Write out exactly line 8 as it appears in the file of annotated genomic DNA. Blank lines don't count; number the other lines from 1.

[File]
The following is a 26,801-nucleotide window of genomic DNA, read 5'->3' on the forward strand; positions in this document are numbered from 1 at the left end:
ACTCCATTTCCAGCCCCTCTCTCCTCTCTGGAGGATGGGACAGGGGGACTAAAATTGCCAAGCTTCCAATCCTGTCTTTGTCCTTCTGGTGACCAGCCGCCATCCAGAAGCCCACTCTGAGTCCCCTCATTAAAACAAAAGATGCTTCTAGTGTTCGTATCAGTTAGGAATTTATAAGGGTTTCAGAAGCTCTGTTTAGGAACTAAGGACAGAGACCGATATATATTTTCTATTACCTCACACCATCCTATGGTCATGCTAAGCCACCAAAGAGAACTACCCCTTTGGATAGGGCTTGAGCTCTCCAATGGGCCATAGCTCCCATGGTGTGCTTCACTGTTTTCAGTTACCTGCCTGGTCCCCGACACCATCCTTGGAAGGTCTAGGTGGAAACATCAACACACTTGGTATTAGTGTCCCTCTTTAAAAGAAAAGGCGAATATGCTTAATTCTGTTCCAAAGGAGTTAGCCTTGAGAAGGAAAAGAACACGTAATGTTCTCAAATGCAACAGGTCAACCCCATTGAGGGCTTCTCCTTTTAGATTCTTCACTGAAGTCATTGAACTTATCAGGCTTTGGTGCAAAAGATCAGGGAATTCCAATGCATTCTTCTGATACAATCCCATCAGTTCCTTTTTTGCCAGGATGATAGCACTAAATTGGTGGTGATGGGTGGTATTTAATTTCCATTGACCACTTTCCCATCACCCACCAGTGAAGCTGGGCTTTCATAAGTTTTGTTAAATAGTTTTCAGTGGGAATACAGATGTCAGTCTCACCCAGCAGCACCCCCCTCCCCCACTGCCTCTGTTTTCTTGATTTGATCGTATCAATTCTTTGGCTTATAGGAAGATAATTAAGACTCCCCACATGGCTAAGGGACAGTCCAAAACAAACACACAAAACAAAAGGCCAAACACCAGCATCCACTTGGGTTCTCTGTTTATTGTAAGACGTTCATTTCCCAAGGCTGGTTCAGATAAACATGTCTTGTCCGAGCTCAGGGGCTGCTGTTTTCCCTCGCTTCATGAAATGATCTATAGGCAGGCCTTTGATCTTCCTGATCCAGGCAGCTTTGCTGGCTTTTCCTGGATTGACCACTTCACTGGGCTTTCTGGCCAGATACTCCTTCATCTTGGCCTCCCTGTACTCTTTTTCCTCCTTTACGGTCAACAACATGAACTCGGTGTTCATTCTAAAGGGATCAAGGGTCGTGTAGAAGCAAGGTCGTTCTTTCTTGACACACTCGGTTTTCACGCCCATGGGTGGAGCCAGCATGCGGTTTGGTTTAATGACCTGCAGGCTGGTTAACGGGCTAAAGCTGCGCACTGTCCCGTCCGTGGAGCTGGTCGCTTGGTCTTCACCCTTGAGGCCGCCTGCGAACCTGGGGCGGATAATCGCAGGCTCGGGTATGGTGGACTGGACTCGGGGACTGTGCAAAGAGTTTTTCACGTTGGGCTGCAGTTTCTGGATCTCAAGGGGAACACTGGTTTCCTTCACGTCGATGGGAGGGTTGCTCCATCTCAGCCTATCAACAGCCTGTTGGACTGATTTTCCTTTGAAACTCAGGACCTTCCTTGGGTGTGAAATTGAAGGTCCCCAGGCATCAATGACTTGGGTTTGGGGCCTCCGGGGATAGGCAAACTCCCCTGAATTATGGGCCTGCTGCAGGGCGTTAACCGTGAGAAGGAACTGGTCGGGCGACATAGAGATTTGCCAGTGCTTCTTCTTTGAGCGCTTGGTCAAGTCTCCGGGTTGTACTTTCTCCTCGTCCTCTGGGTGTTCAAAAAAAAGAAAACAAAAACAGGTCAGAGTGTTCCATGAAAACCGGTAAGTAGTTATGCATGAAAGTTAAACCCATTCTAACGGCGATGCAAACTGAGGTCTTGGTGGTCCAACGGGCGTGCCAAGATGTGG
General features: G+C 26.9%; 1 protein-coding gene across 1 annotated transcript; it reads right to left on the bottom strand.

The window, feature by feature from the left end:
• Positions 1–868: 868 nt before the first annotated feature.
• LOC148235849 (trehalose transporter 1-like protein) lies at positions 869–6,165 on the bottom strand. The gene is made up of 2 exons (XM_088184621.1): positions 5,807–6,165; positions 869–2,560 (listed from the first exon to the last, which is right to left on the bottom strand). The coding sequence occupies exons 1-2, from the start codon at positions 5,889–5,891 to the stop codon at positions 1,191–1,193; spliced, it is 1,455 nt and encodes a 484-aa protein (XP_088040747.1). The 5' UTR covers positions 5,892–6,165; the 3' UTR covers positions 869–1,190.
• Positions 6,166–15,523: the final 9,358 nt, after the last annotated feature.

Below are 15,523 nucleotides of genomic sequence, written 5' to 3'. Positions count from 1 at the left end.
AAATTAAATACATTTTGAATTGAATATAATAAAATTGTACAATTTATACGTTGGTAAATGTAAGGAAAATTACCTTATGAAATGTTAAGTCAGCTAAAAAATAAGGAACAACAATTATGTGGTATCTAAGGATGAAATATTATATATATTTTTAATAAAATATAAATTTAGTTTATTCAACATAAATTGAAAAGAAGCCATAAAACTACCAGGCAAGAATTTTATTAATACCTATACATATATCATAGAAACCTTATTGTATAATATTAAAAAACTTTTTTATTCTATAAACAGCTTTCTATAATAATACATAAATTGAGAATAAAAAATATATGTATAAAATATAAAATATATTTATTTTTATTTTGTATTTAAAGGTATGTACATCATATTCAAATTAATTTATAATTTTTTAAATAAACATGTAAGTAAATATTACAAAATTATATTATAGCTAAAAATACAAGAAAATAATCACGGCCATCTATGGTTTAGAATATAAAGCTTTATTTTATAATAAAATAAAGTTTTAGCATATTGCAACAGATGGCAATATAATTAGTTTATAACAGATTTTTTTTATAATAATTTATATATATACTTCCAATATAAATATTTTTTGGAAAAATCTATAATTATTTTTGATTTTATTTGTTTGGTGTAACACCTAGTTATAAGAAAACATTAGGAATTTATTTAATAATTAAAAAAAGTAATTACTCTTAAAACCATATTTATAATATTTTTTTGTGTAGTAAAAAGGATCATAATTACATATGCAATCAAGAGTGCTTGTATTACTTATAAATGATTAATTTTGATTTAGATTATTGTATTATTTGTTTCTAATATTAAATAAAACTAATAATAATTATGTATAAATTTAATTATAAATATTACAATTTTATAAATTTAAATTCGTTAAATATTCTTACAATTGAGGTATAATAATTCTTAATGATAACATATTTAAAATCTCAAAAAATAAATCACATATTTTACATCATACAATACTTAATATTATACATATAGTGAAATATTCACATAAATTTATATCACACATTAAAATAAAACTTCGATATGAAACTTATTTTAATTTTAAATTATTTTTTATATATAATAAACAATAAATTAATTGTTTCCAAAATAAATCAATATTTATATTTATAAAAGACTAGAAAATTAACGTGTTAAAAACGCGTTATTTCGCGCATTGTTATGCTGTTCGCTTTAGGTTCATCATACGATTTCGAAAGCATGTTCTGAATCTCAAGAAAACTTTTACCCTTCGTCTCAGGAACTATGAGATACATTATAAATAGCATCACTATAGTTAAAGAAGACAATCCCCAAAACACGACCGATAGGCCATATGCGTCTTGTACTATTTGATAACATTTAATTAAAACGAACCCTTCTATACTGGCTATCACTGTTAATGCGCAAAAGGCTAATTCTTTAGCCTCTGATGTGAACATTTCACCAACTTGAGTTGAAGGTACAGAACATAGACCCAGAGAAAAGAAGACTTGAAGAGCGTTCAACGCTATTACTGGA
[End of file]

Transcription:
Below are 15,523 nucleotides of genomic sequence, written 5' to 3'. Positions count from 1 at the left end.